Senator's bill could ban Texas from accepting federal funds for refugees

- Police believe the Ohio State University attacker who briefly lived in Dallas was inspired by ISIS.

Abdul Razak Ali Artan made reference to ISIS-style attacks in a Facebook post on Monday before he attacked 11 people at the university. The Somali immigrant also talked about Anwar Al-Awlaki, the American-born leader of Al Qaeda in Yemen who was killed in 2011. But investigators say there’s no indication he had direct communication with ISIS.

Records reveal Artan and his family came to Dallas for about three weeks as refugees before resettling in Ohio. The attack and the Texas connection have fueled a new push to permanently withdraw Texas from the refugee resettlement program. But some argue this is all an effort to make headlines and that it won't actually do anything to keep Americans safe.

MORE: Ohio State attacker had brief stay in North Texas

State Senator Don Huffines says the Ohio State attack is another reason Texas should not be participating in the federal program that helps pay for refugees' living expenses as they get established in the U.S.

“It's just a blessing. It's pure luck that he didn't commit his terrorist attack while he was here in Dallas,” the senator said.

Huffines’ bill would create a state law to back the governor's resolution to pull out of the refugee resettlement system.   

“I certainly don't want to get the phone call from the police or FBI that my wife or kiddos are laying in the morgue or in the hospital as a victim of a terrorist attack. And neither does anyone else,” Huffines said.

Records show Artan came to Dallas in 2014 with his mother and six siblings. They were only in the metroplex  for about 23 days before moving to Ohio.

The agency that helped them, Catholic Charities of Dallas, said it has been contacted by law enforcement and intends to assist in their investigation.

Two months ago, Governor Greg Abbott had already moved to withdraw Texas from the refugee program, effective January 31, 2017.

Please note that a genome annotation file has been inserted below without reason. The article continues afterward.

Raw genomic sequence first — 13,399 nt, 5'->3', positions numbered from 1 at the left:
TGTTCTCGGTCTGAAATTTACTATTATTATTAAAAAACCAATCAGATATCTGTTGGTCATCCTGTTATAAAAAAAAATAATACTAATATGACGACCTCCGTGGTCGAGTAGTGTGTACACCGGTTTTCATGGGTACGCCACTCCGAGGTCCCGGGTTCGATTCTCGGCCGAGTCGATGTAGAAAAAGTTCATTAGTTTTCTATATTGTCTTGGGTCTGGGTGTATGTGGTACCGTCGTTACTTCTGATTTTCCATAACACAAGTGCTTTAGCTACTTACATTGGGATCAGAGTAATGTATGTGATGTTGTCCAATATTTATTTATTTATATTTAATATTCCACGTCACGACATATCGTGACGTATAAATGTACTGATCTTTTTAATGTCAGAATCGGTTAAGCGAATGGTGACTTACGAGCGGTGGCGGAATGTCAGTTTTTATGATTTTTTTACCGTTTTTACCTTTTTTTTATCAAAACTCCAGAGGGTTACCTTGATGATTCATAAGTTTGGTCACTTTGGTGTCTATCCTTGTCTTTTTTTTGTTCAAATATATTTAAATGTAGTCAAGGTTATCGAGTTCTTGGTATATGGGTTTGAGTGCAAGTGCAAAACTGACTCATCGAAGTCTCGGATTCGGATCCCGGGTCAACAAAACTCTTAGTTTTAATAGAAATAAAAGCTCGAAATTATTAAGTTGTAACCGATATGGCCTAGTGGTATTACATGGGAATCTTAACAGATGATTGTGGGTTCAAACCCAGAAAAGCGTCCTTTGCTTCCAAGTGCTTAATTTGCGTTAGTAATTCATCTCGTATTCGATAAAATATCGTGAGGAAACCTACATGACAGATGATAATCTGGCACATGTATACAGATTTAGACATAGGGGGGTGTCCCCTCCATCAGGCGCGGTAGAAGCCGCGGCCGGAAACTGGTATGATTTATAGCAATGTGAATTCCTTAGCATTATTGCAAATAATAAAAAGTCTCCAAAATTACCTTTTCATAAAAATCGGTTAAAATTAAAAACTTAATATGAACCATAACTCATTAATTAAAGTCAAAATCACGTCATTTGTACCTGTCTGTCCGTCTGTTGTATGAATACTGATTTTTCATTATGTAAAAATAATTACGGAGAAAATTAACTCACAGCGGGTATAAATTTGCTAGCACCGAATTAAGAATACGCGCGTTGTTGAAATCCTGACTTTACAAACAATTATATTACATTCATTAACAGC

"The probabilities are, or at least the predictability is, that when refugees come in from terrorist-based nations, there's a higher probability something like this could happen,” Abbott said.

The federal government has argued the screening process for refugees is extensive. And despite the governor's declaration, Texas will likely still continue receiving refugees.

But even with the opposition, the reality is the state likely can't stop resettlement of refugees. Right now, Texas acts as a middle man for federal funds, taking in money and redistributing it among nonprofits that contract with federal authorities to help resettle refugees.

The federal government has said it will likely just find another way to get the money to those organizations. It’s something Huffines acknowledges.

“It doesn't mean the federal government won't keep resettling refugees here. They're just not going to get the state of Texas' cooperation or participation in the program,” he explained.

Dallas County Judge Clay Jenkins says Texas should not turn its back on the very families trying to flee terrorism.

“The vast majority of people who come here from war torn countries are women and children fleeing violence and the possibility of death,” the judge said. “It's an American value that when our country processes their papers that we are a welcoming community for them."

Dallas Immigration Attorney Paul Zoltan says lawmakers’ focus on refugees in the fight against terror is misplaced and that a terrorist looking for entry into the U.S. could find an easier path than through a refugee camp.

“If I put myself in the shoes of someone who wants to come here to hurt, I would choose almost any other route than the refugee admissions process because it is so long, and it is so intrusive.”

While state lawmakers are making the efforts to withdraw from the refugee resettlement program, it’s unclear how President-elect Donald Trump will react to them. He may direct a policy that allows the federal government to defer to states or decide to stop allow refugees from certain parts of the world to come into the U.S. at all.

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